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AI/LLM/GPT Roundup, February: Some Technical Points of Interest

There are several drafts in my WordPress backend I eventually didn’t bother finishing, partly because I was busy with other things, partly because I feel I’ve wasted enough time and energy writing about AI/LLM/GPT baseline topics here and on my essay on Medium already. But also because I was getting tired of the usual suspects—from antidemocracy-bankrolling techno-authoritarian brunchlord billionaires to hype-cycle-chasing journos who gullibly savor every serial fabulist’s sidefart like a transubstantiated host to singularity acolytes on Xittler who have less understanding of the underlying technologies and attached academic subjects than my late pseudosasa japonica yet corkscrew themselves into grandiose future assertions while flying high from snorting up innuendos of imminent ASI like so many lines of coke.

Thus, I focused on more practical things instead. To start with, I dug into the topic of copyright, with which I’m not yet done. I’m a copyright minimalist and zealous supporter of Creative Commons, Open Science, Library Genesis, Internet Archive, and so on, but you don’t have to be a copyright maximalist to find the wholesale looting of our collective art, science, and culture by that new strain of plantation owners bred from capitalism’s worst actors truly revolting. However, the arguments against the latter have to be very precise against the background of the former, and I’m still at it.

The other thing I did was focusing on aspects—technological, philosophical, social, ethical—that are interesting and a bit more rewarding to think about in the context of large language models. For this roundup, I picked three aspects from the technical side.

The Scaling Process
The first aspect is the scaling process, as observed so far. Making large language models larger not only leads to quantitative improvement but also to qualitative improvement in terms of new abilities like arithmetic or summarization. These abilities are often interpreted as evidence for “emergence,” a difficult (and loaded) term with different definitions in different fields. This recommended article from AssemblyAI from about a year ago is a good introduction, and it also explains why we cannot simply slap the label “emergence” on this scaling process and call it a day. Well, you can define emergent behavior simply as “an ability that is not present in smaller models but present in larger models,” but I believe that’s not only profoundly misguided but actually a cheap parlor trick. While we can’t predict which abilities will pop up at which scale, there’s scant reason to believe that any of them did, do, or will indicate an actual “regime change” that emergence in this definitional context requires, i.e., a fundamental change of the rules that govern a system. But that no “emergence magic” is involved, by all sane accounts, doesn’t make the scaling process any less intriguing.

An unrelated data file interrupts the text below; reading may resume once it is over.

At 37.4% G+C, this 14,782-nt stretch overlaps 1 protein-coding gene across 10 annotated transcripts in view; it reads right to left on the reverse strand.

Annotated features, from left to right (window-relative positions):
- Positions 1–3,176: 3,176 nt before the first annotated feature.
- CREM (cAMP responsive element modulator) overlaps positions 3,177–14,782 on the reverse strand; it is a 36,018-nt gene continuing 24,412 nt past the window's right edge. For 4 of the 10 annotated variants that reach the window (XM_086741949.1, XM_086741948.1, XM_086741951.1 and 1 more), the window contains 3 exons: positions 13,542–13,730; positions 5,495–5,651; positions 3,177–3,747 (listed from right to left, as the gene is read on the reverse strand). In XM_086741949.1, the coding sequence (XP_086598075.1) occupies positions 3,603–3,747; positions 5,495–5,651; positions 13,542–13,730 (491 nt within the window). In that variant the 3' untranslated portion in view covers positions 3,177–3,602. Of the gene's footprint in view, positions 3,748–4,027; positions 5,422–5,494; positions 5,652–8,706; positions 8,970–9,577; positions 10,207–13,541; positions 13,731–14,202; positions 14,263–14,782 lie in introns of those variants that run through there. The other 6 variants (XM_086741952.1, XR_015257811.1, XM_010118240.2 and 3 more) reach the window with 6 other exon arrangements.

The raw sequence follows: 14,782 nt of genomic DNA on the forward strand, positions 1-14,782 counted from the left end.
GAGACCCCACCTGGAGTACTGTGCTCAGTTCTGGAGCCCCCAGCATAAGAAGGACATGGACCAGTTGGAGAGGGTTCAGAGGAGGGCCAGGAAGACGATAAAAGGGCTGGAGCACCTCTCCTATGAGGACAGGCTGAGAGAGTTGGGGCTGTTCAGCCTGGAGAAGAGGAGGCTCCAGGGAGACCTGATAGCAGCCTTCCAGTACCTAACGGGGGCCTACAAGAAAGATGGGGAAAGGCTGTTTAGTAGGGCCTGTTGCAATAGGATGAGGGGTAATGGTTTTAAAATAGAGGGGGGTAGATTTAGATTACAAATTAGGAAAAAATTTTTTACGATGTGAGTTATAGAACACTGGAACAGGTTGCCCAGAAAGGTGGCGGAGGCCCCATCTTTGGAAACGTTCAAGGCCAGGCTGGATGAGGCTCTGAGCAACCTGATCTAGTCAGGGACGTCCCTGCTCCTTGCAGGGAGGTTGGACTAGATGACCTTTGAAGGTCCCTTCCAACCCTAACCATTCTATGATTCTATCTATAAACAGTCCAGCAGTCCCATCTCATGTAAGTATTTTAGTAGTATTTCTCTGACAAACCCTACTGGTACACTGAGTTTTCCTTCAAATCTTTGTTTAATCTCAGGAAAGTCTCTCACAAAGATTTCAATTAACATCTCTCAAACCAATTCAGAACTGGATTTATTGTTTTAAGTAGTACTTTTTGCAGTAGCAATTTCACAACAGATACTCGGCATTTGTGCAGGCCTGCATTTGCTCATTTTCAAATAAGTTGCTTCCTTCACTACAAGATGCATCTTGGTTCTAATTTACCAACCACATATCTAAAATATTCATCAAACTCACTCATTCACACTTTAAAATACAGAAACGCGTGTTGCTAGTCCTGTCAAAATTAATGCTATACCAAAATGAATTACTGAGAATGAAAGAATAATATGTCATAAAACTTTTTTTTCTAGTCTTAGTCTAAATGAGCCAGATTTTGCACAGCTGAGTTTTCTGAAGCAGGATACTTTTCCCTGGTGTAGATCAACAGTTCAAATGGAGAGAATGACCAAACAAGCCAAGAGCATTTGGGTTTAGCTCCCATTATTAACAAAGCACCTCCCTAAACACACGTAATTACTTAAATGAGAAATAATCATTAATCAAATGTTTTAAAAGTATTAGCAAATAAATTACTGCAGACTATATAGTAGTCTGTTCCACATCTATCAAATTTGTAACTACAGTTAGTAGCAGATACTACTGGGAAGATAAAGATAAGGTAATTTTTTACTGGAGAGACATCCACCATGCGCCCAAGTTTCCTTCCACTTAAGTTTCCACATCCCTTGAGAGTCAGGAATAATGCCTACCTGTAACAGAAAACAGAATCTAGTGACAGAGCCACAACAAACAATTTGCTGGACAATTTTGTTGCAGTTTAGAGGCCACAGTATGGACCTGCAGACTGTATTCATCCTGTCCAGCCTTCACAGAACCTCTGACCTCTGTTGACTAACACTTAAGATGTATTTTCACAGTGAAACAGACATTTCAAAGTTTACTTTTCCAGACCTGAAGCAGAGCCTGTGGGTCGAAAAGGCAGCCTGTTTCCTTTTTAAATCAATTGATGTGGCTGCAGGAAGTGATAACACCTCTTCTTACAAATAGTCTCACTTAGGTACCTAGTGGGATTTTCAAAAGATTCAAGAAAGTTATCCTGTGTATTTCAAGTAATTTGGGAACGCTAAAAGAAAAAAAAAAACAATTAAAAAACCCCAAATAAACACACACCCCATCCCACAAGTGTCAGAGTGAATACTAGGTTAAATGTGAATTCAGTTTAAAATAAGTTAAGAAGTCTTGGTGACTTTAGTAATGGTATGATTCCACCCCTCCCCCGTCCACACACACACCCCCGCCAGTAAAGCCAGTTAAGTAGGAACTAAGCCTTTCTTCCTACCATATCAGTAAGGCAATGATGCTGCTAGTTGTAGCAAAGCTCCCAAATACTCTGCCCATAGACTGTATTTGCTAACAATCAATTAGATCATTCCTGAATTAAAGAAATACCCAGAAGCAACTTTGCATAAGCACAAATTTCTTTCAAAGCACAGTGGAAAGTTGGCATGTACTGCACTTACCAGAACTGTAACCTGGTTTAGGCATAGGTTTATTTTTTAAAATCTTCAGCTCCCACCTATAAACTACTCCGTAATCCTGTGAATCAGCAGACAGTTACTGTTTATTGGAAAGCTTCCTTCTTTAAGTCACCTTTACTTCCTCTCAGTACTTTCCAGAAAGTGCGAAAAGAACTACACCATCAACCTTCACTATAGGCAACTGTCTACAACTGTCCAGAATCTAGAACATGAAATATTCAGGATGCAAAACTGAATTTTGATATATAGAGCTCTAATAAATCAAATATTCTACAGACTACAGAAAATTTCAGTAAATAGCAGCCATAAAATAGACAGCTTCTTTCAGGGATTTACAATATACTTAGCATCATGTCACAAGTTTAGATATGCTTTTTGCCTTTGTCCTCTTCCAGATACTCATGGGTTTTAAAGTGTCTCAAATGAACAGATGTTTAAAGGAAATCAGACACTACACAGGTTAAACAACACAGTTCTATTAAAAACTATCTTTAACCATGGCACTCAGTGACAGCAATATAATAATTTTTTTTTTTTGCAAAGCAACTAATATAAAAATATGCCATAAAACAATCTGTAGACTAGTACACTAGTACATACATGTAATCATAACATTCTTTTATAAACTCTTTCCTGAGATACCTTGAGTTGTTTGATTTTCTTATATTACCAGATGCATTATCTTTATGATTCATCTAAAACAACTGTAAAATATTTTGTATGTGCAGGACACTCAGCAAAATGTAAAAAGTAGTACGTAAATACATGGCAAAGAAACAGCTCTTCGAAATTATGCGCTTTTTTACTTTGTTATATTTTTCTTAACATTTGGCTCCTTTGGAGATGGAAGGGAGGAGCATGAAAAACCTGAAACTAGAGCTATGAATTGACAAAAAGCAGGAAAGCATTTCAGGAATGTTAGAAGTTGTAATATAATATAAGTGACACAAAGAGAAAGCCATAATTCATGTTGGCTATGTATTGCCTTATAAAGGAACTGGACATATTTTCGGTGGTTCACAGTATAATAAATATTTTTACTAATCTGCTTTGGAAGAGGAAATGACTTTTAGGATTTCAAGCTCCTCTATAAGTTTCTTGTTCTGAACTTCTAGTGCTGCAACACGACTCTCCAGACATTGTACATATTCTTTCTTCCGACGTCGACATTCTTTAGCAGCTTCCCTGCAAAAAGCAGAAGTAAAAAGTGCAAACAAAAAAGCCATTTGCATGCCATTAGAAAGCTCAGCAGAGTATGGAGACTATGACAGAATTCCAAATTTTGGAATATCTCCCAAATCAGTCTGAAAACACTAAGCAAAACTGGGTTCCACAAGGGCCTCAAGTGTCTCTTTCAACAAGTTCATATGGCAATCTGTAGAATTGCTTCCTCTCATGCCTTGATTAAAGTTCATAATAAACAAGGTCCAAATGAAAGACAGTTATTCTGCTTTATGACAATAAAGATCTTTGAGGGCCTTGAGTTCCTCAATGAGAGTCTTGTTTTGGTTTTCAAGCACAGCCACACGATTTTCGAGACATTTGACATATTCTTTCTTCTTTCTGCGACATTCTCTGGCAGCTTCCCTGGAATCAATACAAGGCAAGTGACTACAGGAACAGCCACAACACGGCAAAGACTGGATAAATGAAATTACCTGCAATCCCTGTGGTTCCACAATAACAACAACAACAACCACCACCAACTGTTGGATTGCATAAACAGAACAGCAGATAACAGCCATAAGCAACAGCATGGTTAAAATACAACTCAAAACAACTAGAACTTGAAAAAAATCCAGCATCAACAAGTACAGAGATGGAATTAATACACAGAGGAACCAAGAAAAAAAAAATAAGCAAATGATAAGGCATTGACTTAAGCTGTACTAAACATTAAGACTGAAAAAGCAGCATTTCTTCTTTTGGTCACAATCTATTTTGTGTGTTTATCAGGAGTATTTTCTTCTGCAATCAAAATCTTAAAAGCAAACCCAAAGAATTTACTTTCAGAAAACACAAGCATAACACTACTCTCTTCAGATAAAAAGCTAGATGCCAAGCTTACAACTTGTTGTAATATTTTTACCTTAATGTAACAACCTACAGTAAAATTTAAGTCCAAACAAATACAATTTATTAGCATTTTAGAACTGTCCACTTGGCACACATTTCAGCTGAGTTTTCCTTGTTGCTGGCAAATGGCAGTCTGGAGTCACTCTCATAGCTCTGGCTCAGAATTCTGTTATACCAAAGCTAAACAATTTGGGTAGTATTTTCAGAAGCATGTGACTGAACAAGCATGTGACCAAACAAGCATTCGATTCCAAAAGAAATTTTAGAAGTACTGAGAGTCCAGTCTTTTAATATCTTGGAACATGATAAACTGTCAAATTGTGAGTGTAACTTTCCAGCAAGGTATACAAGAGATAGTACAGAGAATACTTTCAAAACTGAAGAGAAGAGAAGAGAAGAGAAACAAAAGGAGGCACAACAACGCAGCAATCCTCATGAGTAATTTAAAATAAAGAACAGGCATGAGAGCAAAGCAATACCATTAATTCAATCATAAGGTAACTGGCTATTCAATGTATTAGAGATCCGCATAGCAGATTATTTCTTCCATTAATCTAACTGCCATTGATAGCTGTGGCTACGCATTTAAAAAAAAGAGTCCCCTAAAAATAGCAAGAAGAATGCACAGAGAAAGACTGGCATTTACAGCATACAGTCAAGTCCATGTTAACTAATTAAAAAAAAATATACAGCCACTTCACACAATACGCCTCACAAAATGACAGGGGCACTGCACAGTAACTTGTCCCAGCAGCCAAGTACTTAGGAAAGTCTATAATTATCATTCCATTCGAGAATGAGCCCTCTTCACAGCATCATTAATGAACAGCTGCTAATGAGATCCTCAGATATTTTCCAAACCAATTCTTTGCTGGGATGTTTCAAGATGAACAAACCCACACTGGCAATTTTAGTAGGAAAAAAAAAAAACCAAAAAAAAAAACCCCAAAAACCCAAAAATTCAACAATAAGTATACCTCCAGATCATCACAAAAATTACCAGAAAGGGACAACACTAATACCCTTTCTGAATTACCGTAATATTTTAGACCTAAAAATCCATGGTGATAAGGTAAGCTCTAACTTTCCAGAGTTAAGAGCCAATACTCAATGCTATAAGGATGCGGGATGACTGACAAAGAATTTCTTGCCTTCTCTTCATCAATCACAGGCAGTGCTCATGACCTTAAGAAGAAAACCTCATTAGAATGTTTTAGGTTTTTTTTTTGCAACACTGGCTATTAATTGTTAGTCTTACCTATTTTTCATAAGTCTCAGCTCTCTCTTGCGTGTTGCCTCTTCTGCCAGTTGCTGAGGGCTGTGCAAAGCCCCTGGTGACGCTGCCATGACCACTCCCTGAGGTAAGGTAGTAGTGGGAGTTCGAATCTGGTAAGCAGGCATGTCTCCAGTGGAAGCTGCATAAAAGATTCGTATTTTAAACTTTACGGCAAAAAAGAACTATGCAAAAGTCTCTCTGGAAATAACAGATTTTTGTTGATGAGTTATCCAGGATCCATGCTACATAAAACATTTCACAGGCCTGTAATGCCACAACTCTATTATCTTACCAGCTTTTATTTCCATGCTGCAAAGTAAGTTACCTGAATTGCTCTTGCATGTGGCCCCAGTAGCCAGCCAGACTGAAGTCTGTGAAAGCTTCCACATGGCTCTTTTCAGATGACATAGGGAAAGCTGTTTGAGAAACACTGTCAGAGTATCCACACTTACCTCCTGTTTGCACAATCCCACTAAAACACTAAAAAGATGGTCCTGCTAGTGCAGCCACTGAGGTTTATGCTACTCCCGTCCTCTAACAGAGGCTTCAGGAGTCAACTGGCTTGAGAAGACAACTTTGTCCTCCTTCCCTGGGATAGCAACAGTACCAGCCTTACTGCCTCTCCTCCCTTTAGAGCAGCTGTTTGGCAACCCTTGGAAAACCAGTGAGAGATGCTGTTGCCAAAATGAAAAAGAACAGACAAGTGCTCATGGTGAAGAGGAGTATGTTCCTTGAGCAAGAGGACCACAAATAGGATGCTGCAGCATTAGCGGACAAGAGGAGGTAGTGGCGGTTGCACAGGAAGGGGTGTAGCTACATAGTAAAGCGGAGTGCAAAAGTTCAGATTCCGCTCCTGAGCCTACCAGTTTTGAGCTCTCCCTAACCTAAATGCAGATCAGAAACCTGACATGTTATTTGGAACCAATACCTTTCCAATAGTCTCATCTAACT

Interpolation and Extrapolation
About a year ago, there was this fantastic article “ChatGPT Is a Blurry JPEG of the Web” by Ted Chiang in The New Yorker. The article makes several important points, but it might be a mistake to think that large language models merely “interpolate” their training data, comparable to how decompression algorithms interpolate pixels to recreate images or videos from lossy compression. Data points in large language models, particularly words, are represented as vectors in a high-dimensional vector space, which are then processed and manipulated in the network’s modules and submodules. And here’s the gist: for very high-dimensional vector spaces like large language models, there’s evidence that interpolation and extrapolation become equivalent, so that data processing in large language models is much more complex and much more interesting than mere interpolation.

Fractal Boundaries
Finally, a recent paper by former Google Brain and DeepMind researcher Sohl-Dickstein investigates the similarities between fractal generation and neural network training. There’s evidence that the boundary between hyperparameters that lead to successful or unsuccessful training (neural networks) behave like the points from function iteration (fractal generation) that define the boundary where these iterations converge (remain bounded) or diverge (go to infinity). While the generated properties from low-dimensional functions in fractal generation and the complex functions that act in a high-dimensional space in neural network–training differ, these similarities nevertheless might explain the chaotic behavior of hyperparameters in what Sohl-Dickstein calls “meta-loss landscapes” as the space that meta-learning algorithms try to optimize. In a nutshell: meta-loss is at its minimum at the “fractal edge,” the boundary between convergence and divergence, which is exactly the region where balancing is most difficult. Lots of stuff, all very preliminary, but highly captivating.